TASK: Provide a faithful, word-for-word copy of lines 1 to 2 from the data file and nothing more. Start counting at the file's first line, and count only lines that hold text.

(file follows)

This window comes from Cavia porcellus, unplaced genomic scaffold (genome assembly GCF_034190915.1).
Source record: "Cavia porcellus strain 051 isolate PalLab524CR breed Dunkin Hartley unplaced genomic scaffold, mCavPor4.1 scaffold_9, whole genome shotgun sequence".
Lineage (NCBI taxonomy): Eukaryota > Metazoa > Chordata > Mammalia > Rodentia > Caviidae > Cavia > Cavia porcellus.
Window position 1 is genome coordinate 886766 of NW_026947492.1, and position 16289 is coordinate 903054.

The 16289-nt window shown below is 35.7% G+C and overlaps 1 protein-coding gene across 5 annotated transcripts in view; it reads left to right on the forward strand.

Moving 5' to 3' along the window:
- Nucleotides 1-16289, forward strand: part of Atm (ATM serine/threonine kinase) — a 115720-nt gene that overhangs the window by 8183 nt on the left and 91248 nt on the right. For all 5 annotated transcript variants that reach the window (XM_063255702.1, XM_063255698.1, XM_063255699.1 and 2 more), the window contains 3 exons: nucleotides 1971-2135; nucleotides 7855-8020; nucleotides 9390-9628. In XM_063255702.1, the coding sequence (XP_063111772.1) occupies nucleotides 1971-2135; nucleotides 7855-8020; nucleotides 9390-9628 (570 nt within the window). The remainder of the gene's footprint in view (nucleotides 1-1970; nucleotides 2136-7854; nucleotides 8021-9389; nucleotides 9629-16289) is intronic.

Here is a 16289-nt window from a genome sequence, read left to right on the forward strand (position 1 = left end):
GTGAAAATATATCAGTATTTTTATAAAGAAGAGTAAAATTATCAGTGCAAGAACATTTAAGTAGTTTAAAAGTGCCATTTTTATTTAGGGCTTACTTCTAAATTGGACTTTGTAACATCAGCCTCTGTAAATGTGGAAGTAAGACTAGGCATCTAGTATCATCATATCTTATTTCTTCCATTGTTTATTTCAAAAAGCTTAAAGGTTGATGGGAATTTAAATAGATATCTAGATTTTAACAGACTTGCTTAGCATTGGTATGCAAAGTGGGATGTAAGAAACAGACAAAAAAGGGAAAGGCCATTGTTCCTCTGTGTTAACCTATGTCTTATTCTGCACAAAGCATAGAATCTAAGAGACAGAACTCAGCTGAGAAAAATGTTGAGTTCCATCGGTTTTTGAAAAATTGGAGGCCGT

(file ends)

This window comes from Cavia porcellus, unplaced genomic scaffold (genome assembly GCF_034190915.1).
Source record: "Cavia porcellus strain 051 isolate PalLab524CR breed Dunkin Hartley unplaced genomic scaffold, mCavPor4.1 scaffold_9, whole genome shotgun sequence".